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Article: The student experience in China's revolutionary move to mass higher education: Institutional challenges and policy implications

TitleThe student experience in China's revolutionary move to mass higher education: Institutional challenges and policy implications
Authors
Keywordspolicy
students
China
comparative higher education
expansion
Issue Date2012
Citation
Higher Education Policy, 2012, v. 25, n. 4, p. 453-475 How to Cite?
AbstractIn recent decades, the revolutionary expansion of Chinese universities has emerged as one of the most significant phenomena in the worldwide transformation of higher education. Since 2003, China has become a country with the largest national higher education system in the world, with nearly 31 million students in 2010. What have students experiences been in the expansion? And how do they reflect students background characteristics? These are questions of increasing concern in recent years. With an analytical framework adapted from Martin Trow's theory of higher education expansion, this study aims at examining students perspectives on China's move from elite to mass higher education, based on a nationwide survey conducted in 2007. The findings of this study show that China's expansion policy has brought significant changes to its higher education system, as experienced by students. With some critical reflection on how to adapt and modify internationally used analytical frameworks and how to create new indicators for comparative study in a particular context, this paper suggests several policy choices that would help the worldwide massification of higher education move towards a more balanced and open direction in the future. © 2012 International Association of Universities 0952-8733/12.
Persistent Identifierhttp://hdl.handle.net/10722/210579
ISSN
2015 Impact Factor: 0.577
2015 SCImago Journal Rankings: 0.681

 

DC FieldValueLanguage
dc.contributor.authorLi, Jun-
dc.date.accessioned2015-06-19T01:49:26Z-
dc.date.available2015-06-19T01:49:26Z-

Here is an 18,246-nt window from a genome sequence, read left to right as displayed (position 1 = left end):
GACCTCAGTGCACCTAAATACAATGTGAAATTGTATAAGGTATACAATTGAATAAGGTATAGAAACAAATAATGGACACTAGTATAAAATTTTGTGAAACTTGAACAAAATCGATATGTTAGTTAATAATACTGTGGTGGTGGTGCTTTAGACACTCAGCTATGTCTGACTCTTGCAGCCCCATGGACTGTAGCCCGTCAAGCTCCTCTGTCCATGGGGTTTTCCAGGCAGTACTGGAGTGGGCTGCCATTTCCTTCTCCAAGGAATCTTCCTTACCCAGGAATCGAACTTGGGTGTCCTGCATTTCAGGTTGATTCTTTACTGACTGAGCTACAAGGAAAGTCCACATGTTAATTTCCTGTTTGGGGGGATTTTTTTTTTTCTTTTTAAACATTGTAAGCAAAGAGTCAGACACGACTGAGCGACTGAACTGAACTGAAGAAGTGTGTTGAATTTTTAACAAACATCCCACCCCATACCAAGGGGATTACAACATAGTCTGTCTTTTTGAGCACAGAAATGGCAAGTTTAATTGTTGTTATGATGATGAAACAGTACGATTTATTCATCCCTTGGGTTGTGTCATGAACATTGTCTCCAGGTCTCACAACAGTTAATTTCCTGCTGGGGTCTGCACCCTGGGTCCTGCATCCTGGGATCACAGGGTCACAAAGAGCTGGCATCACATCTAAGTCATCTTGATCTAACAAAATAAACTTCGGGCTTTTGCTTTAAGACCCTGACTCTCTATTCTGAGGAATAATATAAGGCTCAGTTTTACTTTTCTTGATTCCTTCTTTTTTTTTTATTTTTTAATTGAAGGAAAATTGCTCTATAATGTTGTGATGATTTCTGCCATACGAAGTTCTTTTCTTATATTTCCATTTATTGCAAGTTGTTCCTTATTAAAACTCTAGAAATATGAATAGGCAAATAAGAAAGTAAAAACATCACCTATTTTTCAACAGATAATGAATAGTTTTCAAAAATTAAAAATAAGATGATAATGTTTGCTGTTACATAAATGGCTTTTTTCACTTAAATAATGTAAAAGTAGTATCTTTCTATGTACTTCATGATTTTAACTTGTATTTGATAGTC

dc.date.issued2012-
dc.identifier.citationHigher Education Policy, 2012, v. 25, n. 4, p. 453-475-
dc.identifier.issn0952-8733-
dc.identifier.urihttp://hdl.handle.net/10722/210579-
dc.description.abstractIn recent decades, the revolutionary expansion of Chinese universities has emerged as one of the most significant phenomena in the worldwide transformation of higher education. Since 2003, China has become a country with the largest national higher education system in the world, with nearly 31 million students in 2010. What have students experiences been in the expansion? And how do they reflect students background characteristics? These are questions of increasing concern in recent years. With an analytical framework adapted from Martin Trow's theory of higher education expansion, this study aims at examining students perspectives on China's move from elite to mass higher education, based on a nationwide survey conducted in 2007. The findings of this study show that China's expansion policy has brought significant changes to its higher education system, as experienced by students. With some critical reflection on how to adapt and modify internationally used analytical frameworks and how to create new indicators for comparative study in a particular context, this paper suggests several policy choices that would help the worldwide massification of higher education move towards a more balanced and open direction in the future. © 2012 International Association of Universities 0952-8733/12.-
dc.languageeng-
dc.relation.ispartofHigher Education Policy-
dc.subjectpolicy-
dc.subjectstudents-
dc.subjectChina-
dc.subjectcomparative higher education-
dc.subjectexpansion-
dc.titleThe student experience in China's revolutionary move to mass higher education: Institutional challenges and policy implications-
dc.typeArticle-
dc.description.natureLink_to_subscribed_fulltext-
dc.identifier.doi10.1057/hep.2011.30-
dc.identifier.scopuseid_2-s2.0-84868600784-
dc.identifier.hkuros262510-
dc.identifier.volume25-
dc.identifier.issue4-
dc.identifier.spage453-
dc.identifier.epage475-
dc.identifier.eissn1740-3863-

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